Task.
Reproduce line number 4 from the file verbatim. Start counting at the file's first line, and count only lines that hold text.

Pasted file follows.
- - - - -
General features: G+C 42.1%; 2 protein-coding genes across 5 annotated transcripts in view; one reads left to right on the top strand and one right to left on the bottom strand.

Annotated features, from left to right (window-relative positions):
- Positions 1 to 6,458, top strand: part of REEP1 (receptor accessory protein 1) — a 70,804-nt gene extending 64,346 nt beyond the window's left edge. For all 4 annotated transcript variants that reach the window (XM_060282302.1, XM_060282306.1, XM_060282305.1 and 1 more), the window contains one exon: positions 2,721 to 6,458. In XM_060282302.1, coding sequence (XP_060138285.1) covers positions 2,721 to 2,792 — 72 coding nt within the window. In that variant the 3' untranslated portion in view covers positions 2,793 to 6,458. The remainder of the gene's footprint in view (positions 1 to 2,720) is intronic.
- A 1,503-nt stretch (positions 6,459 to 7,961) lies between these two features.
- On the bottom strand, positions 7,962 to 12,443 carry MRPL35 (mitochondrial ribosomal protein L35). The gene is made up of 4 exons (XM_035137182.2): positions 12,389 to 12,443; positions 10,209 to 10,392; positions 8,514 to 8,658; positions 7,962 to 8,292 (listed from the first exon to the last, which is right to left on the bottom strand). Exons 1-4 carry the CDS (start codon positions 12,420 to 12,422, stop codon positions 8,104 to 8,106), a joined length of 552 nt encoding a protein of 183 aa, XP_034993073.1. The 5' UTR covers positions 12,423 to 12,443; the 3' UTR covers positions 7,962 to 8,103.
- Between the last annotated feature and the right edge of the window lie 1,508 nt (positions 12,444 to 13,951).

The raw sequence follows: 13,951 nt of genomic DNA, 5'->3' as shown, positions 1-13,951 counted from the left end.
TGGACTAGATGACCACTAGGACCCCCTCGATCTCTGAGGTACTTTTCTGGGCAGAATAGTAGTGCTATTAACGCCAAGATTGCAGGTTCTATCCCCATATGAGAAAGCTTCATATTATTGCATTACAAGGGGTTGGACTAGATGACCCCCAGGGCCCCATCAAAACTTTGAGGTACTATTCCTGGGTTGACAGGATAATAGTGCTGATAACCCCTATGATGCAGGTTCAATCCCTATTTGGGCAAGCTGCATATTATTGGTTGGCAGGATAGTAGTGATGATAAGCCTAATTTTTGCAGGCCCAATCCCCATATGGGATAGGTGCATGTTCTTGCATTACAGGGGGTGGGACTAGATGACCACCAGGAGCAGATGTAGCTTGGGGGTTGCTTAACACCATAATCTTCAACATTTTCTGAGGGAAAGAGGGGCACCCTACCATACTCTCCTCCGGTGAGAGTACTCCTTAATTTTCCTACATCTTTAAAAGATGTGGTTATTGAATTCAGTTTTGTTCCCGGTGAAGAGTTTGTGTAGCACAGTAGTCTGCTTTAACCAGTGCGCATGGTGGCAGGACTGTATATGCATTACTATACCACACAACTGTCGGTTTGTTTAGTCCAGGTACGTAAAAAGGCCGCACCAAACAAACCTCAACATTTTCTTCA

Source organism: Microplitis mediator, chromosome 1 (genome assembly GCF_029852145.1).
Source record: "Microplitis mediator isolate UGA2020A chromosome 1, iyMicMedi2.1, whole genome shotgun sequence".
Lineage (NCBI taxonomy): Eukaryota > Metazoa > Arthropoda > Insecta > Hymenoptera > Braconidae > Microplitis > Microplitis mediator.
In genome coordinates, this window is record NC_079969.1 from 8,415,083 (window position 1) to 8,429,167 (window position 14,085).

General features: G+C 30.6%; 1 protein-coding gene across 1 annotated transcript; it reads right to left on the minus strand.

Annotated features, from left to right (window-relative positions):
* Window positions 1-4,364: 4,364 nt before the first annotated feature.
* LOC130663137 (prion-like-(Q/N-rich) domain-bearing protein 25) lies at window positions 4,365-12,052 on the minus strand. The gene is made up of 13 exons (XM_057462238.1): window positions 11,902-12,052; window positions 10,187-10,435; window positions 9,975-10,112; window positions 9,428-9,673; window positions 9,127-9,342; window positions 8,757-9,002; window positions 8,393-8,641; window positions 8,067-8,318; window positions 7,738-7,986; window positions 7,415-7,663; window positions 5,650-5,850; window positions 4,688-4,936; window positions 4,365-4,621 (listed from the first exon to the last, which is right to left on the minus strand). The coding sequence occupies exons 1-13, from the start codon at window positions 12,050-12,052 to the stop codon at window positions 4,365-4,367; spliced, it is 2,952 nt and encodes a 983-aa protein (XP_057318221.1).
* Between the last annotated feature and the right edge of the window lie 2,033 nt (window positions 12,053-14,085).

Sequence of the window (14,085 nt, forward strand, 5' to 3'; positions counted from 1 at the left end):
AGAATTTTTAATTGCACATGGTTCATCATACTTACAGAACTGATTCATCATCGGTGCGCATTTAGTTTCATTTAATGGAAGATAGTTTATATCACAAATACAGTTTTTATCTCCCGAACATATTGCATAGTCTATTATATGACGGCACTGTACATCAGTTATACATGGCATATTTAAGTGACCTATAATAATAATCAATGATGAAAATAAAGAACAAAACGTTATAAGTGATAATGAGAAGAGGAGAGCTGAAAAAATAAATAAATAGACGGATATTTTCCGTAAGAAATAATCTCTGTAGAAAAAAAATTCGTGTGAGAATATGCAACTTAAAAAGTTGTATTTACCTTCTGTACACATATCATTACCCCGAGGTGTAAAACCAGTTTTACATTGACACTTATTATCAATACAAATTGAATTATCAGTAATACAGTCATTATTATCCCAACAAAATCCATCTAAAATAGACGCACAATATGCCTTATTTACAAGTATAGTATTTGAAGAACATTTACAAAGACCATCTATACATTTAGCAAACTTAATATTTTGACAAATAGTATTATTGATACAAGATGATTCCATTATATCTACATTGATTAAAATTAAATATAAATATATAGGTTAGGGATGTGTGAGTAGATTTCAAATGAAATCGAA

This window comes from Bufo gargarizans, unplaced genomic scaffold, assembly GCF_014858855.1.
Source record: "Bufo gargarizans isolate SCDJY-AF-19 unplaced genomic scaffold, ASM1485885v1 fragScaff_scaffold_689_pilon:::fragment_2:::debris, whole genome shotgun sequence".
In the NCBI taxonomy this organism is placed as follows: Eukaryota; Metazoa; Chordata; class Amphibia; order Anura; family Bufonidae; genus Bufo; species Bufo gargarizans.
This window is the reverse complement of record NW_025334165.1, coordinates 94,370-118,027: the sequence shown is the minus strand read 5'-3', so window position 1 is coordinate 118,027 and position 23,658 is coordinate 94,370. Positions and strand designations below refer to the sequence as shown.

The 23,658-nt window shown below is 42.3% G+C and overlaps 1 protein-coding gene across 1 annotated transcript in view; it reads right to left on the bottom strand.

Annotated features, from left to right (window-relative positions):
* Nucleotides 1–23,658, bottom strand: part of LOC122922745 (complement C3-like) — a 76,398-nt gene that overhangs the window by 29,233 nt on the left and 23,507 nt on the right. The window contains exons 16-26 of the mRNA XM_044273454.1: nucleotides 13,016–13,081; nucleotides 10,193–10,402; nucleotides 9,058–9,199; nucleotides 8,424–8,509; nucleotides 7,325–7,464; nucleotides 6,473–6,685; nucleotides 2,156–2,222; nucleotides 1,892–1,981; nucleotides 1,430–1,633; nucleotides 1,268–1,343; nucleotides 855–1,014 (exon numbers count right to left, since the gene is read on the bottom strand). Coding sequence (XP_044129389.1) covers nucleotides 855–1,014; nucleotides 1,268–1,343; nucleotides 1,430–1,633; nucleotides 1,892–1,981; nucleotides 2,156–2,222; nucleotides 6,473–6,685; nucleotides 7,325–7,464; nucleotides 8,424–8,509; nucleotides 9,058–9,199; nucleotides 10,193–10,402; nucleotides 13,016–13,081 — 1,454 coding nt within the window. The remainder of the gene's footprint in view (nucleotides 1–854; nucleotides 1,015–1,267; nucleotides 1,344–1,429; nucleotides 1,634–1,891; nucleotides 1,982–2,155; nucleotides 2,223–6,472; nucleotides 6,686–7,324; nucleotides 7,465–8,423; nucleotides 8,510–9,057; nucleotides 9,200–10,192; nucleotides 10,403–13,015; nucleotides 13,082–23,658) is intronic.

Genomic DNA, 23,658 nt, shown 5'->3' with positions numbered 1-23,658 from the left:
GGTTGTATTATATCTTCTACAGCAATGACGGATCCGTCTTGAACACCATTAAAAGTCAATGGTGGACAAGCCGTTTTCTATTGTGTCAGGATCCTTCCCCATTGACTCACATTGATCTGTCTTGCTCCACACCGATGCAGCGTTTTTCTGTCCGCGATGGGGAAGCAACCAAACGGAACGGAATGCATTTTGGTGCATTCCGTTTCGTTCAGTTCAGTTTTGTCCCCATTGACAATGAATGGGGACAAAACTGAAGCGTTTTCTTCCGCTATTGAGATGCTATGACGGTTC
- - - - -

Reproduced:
- A 1,503-nt stretch (positions 6,459 to 7,961) lies between these two features.